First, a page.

Students listen and take notes during class on May 1,...

Students listen and take notes during class on May 1, 2013. Credit: Heather Walsh

The letter defending science, technology, engineering and math education in the United States misses the mark on many counts ["Educational reform and potential success," Sept. 8].

The debate centers on STEM education in public elementary and high schools, but the writer lauds our great research institutions. The world's best and brightest are not clamoring to attend our elementary and high schools.

Also, his list of exemplary executives doesn't support his argument. Bill Gates attended private school. Steve Jobs learned about electronics from his father, his neighbor and friend Steve Wozniak in various garage workshops. Carly Fiorina hasn't demonstrated any command of technology. Fiorina destroyed the division she supervised at Lucent and nearly destroyed Hewlett-Packard before she was fired; presumably the letter writer didn't own HP stock during her tenure.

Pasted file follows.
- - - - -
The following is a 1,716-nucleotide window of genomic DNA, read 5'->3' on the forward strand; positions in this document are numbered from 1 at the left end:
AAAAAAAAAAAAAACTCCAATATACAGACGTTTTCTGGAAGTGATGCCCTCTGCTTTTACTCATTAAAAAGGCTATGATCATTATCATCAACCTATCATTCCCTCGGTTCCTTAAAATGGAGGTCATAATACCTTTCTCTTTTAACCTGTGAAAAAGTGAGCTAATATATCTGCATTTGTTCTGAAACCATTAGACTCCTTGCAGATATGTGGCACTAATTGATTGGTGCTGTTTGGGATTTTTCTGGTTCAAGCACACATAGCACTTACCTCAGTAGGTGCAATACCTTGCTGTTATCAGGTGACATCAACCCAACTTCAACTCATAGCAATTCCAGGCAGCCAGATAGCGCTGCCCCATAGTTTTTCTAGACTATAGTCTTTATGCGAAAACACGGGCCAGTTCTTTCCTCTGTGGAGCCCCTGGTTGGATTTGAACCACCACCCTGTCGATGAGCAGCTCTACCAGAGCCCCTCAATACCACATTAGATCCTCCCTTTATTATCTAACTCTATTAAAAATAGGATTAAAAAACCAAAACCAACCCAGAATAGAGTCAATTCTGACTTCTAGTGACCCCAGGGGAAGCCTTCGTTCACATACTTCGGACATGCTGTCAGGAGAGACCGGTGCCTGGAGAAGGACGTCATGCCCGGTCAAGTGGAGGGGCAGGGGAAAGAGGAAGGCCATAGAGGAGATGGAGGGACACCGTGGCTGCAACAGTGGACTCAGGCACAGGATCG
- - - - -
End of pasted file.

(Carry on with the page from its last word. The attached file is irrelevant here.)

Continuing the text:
Examples of influential foreigners include British World Wide Web inventor Tim Berners-Lee, German moonshot scientist (and Nazi) Wernher von Braun, Hungarian mathematician John von Neuman, German physicist Albert Einstein and Italian nuclear scientist Enrico Fermi.

Stanley Kalemaris, Melville

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